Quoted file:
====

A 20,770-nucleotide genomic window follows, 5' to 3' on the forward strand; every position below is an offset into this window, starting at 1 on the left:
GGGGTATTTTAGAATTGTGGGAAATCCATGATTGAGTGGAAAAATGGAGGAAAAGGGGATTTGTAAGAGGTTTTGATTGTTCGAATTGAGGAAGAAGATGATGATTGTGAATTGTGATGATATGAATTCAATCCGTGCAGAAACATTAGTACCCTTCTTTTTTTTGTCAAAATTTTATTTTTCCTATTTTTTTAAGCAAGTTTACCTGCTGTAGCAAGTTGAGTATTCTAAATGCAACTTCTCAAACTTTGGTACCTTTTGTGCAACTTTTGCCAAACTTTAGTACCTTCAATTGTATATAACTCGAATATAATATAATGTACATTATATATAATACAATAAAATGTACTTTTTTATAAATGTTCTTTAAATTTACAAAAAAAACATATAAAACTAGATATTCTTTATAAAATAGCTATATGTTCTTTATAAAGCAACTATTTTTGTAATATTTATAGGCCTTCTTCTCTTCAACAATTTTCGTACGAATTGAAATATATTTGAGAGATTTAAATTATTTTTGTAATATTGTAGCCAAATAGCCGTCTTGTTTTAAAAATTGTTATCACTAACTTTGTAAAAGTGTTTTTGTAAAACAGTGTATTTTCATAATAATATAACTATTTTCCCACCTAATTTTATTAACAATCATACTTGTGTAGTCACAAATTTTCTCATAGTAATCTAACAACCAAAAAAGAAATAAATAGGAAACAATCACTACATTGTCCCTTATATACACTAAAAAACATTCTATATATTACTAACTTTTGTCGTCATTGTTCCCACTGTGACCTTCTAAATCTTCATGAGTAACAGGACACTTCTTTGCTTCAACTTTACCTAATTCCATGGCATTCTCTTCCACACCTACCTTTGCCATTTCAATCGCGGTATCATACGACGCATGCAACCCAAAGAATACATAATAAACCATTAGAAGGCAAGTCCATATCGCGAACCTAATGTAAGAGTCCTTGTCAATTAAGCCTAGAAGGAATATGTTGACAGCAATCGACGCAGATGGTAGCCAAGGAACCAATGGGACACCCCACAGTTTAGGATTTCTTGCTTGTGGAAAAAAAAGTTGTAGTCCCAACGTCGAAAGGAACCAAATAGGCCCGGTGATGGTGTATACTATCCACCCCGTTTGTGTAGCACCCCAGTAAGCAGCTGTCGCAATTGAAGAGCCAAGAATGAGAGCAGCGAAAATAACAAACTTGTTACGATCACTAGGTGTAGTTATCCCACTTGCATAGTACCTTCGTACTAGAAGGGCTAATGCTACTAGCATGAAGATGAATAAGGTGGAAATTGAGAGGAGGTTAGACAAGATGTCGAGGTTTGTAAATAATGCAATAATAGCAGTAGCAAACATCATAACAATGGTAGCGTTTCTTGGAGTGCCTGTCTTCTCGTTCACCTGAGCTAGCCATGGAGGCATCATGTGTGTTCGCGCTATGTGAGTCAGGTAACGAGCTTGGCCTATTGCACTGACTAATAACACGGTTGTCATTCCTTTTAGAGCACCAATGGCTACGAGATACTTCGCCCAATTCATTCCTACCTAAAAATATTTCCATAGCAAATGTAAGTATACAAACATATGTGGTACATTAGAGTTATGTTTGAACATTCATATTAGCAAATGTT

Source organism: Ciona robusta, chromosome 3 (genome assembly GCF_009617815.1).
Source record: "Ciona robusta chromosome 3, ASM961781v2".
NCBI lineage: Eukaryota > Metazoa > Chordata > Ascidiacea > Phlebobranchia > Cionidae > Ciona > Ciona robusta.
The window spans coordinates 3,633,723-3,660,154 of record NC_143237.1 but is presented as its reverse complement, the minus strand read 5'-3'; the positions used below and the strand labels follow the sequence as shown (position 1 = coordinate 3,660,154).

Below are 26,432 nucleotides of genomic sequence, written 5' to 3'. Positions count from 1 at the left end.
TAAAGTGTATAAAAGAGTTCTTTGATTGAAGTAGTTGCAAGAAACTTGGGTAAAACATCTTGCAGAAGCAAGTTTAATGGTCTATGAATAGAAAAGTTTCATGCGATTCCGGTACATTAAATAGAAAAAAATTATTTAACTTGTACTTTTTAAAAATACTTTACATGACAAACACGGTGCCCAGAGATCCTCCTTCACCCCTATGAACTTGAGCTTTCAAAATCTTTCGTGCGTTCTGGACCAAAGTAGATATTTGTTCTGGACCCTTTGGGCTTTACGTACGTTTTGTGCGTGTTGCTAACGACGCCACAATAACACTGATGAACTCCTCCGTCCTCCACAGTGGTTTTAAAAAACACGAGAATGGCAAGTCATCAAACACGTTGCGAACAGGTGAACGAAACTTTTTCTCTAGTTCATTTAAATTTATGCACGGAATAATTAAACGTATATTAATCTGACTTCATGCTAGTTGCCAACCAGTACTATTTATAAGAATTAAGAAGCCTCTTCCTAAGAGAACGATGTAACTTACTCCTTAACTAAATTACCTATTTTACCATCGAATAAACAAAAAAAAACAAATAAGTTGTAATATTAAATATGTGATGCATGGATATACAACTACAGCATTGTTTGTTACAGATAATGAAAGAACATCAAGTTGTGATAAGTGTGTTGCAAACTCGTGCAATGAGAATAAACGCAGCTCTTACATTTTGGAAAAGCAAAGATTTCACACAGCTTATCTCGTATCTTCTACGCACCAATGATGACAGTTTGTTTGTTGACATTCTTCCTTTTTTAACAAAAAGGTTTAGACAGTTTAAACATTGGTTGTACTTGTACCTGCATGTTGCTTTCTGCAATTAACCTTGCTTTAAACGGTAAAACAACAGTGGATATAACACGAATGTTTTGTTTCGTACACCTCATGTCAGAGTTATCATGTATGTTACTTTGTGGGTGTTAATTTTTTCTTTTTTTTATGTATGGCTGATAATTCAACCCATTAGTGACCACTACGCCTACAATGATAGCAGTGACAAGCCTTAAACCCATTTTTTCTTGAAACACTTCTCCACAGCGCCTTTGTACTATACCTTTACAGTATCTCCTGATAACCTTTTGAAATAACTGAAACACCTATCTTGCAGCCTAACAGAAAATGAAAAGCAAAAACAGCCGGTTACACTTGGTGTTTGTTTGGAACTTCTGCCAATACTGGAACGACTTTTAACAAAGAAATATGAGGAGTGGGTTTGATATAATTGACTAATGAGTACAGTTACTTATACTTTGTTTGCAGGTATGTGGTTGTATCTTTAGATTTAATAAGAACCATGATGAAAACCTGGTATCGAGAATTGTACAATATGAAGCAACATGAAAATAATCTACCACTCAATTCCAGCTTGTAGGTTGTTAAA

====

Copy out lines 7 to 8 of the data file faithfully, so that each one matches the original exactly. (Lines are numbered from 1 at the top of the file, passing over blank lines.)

Below are 26,432 nucleotides of genomic sequence, written 5' to 3'. Positions count from 1 at the left end.
TAAAGTGTATAAAAGAGTTCTTTGATTGAAGTAGTTGCAAGAAACTTGGGTAAAACATCTTGCAGAAGCAAGTTTAATGGTCTATGAATAGAAAAGTTTCATGCGATTCCGGTACATTAAATAGAAAAAAATTATTTAACTTGTACTTTTTAAAAATACTTTACATGACAAACACGGTGCCCAGAGATCCTCCTTCACCCCTATGAACTTGAGCTTTCAAAATCTTTCGTGCGTTCTGGACCAAAGTAGATATTTGTTCTGGACCCTTTGGGCTTTACGTACGTTTTGTGCGTGTTGCTAACGACGCCACAATAACACTGATGAACTCCTCCGTCCTCCACAGTGGTTTTAAAAAACACGAGAATGGCAAGTCATCAAACACGTTGCGAACAGGTGAACGAAACTTTTTCTCTAGTTCATTTAAATTTATGCACGGAATAATTAAACGTATATTAATCTGACTTCATGCTAGTTGCCAACCAGTACTATTTATAAGAATTAAGAAGCCTCTTCCTAAGAGAACGATGTAACTTACTCCTTAACTAAATTACCTATTTTACCATCGAATAAACAAAAAAAAACAAATAAGTTGTAATATTAAATATGTGATGCATGGATATACAACTACAGCATTGTTTGTTACAGATAATGAAAGAACATCAAGTTGTGATAAGTGTGTTGCAAACTCGTGCAATGAGAATAAACGCAGCTCTTACATTTTGGAAAAGCAAAGATTTCACACAGCTTATCTCGTATCTTCTACGCACCAATGATGACAGTTTGTTTGTTGACATTCTTCCTTTTTTAACAAAAAGGTTTAGACAGTTTAAACATTGGTTGTACTTGTACCTGCATGTTGCTTTCTGCAATTAACCTTGCTTTAAACGGTAAAACAACAGTGGATATAACACGAATGTTTTGTTTCGTACACCTCATGTCAGAGTTATCATGTATGTTACTTTGTGGGTGTTAATTTTTTCTTTTTTTTATGTATGGCTGATAATTCAACCCATTAGTGACCACTACGCCTACAATGATAGCAGTGACAAGCCTTAAACCCATTTTTTCTTGAAACACTTCTCCACAGCGCCTTTGTACTATACCTTTACAGTATCTCCTGATAACCTTTTGAAATAACTGAAACACCTATCTTGCAGCCTAACAGAAAATGAAAAGCAAAAACAGCCGGTTACACTTGGTGTTTGTTTGGAACTTCTGCCAATACTGGAACGACTTTTAACAAAGAAATATGAGGAGTGGGTTTGATATAATTGACTAATGAGTACAGTTACTTATACTTTGTTTGCAGGTATGTGGTTGTATCTTTAGATTTAATAAGAACCATGATGAAAACCTGGTATCGAGAATTGTACAATATGAAGCAACATGAAAATAATCTACCACTCAATTCCAGCTTGTAGGTTGTTAAA